NEW YORK (MainStreet) — Public health advocates and government officials have been pushing all year for schools and food companies to make healthier dishes for kids, but Pepsi may have taken this idea too far.

Tropicana, which is owned by Pepsi (Stock Quote: PEP), is planning to test a new drink in select stores next month that is marketed to kids and moms and intended to get children to consume more fruit in their daily diet.

The drink, called Tropolis, is a strange hybrid of a fruit beverage and snack food. Essentially, this 80-calorie drink, which comes in three flavors -- cherry, grape and apple-- is being marketed by Pepsi as a “new portable kids snack” that consists of “real squeezable fruit.” So if kids want to get their fruit fix for the day, they can pick up one of these drinks and press the container until squeezed fruit comes out to eat and/or drink.

Of course, just because there's fruit in the drink doesn't mean that drink is incredibly healthy. Pepsi has yet to release many nutritional details about the product, except for its calorie count and the fact that it satisfies 100% of a child’s daily vitamin C needs and is rich in fiber. But then again, SunnyD meets most of these criteria as well, contains just 120 calories and it's widely considered unhealthy for kids. So how is Tropolis any better?

“Price, availability and convenience are the three main barriers for moms when it comes to squeezing fruits and vegetables into everyday routines, leaving Americans, including children, short on the five to 13 fruit and vegetable servings recommended for everyday consumption,” the company said in a press release. “Tropicana Tropolis aims to deliver a fun fruit experience in a convenient and affordable way.”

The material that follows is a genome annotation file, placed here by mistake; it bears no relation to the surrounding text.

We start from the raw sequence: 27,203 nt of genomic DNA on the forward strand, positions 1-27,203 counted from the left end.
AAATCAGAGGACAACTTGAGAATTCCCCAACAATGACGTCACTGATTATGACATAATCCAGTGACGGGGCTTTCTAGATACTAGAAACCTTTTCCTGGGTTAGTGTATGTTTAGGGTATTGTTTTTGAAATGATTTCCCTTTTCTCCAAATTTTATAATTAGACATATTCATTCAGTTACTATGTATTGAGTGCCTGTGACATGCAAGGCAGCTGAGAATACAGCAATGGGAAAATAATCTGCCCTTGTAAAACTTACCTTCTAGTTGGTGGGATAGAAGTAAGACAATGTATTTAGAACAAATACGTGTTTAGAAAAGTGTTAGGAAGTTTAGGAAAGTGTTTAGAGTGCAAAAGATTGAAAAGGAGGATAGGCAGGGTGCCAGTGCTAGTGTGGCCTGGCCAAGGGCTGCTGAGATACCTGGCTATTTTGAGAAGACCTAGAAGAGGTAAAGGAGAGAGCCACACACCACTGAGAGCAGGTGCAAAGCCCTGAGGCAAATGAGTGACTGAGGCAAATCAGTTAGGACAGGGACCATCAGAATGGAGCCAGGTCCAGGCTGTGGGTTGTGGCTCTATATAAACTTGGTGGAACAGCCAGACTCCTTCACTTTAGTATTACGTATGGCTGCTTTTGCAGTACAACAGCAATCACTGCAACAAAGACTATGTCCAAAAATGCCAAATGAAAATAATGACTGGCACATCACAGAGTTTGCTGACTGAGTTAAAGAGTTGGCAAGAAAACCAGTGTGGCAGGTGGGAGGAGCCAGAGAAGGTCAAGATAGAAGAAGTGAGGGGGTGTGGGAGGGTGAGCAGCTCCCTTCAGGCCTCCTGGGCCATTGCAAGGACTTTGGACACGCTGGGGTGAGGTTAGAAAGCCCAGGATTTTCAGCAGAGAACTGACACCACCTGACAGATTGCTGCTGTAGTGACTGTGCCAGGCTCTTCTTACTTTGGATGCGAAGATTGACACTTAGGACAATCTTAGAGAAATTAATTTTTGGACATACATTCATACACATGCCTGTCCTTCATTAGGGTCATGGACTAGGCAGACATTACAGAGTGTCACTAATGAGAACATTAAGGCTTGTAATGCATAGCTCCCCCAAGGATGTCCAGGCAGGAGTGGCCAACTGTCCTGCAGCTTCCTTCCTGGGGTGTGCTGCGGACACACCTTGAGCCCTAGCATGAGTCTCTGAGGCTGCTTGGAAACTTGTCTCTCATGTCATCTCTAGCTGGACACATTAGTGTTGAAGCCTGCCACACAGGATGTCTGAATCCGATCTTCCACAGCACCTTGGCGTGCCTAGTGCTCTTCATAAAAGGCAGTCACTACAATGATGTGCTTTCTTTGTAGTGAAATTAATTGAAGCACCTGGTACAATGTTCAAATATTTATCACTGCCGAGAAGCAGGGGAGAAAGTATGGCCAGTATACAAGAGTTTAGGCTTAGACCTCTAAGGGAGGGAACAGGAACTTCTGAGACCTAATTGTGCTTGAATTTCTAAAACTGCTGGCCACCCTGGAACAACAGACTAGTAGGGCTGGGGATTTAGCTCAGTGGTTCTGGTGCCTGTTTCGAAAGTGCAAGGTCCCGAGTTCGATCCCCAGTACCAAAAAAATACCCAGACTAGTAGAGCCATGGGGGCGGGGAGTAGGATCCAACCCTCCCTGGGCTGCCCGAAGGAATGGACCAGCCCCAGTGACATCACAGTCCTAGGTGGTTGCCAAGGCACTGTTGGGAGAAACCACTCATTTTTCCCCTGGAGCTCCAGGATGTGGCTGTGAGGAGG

OK, Pepsi may have a point. This drink may prove useful for families that don’t generally have the time, or resources, to stock up their fridge with fruits. But that doesn't mean it's healthy, and it certainly doesn't make Tropolis a “fun fruit experience." The drink sounds like a nightmare for any woman or child who has ever been fickle about what to eat because of its texture.

The Tropolis joins a long list of odd food products that have been announced this year, from KFC’s Double Down to Friendly’s mac and cheese quesadilla kids’ meal.

For more strange foods introduced in 2010, check out this MainStreet article.

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